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Publication numberUS20070008143 A1
Publication typeApplication
Application numberUS 11/447,224
Publication dateJan 11, 2007
Filing dateJun 5, 2006
Priority dateJun 7, 2005
Also published asUS7408469
Publication number11447224, 447224, US 2007/0008143 A1, US 2007/008143 A1, US 20070008143 A1, US 20070008143A1, US 2007008143 A1, US 2007008143A1, US-A1-20070008143, US-A1-2007008143, US2007/0008143A1, US2007/008143A1, US20070008143 A1, US20070008143A1, US2007008143 A1, US2007008143A1
InventorsMichael Norman, Chester Kolton
Original AssigneeB&G Plastics, Inc.
Export CitationBiBTeX, EndNote, RefMan
External Links: USPTO, USPTO Assignment, Espacenet
Security device for electrical cord
US 20070008143 A1
Abstract
The present invention provides a security device for attachment to an electrical cord. The device includes a housing assembly having an exterior housing and an interior housing. The interior housing having means to securely attach the plug inside the interior housing. The device also includes an exterior housing for inwardly receiving the interior housing and the attached plug. The interior housing snap locks into the exterior housing to provide a locking non-removable engagement therewith. Additionally, the housing has means to provide a tight engagement of the plug with the housing assembly.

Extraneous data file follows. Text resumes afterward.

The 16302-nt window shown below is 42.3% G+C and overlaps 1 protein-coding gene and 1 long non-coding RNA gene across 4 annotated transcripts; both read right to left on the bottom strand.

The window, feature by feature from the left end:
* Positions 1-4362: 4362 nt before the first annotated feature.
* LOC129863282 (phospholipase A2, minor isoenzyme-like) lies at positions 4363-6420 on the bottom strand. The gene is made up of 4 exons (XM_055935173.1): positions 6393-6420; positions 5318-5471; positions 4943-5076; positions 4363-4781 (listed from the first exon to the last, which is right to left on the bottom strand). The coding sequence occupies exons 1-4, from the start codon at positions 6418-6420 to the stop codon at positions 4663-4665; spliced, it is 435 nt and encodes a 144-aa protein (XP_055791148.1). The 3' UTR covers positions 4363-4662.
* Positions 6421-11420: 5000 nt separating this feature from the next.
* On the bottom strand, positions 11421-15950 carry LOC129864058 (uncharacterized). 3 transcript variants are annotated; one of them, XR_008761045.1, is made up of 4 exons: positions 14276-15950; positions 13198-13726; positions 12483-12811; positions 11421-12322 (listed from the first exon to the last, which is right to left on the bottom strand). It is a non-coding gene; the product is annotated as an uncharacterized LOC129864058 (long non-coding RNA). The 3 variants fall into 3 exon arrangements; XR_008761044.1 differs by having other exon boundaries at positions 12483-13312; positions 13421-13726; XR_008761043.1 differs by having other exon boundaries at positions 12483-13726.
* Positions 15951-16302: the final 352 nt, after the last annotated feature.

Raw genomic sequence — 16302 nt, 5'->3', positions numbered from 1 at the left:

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Claims(15)
1. A security device for attachment to a plug of an electrical cord, said device comprising:
a housing assembly including:
an interior housing for accommodating said plug wherein said interior housing includes an inwardly directed spring fingers;
an exterior housing for inwardly receiving said interior housing, said exterior housing including an aperture for non-removably receiving said interior housing in said exterior housing;
said exterior housing having internally directed ledges for forcing said spring fingers into locking engagement with said plug; and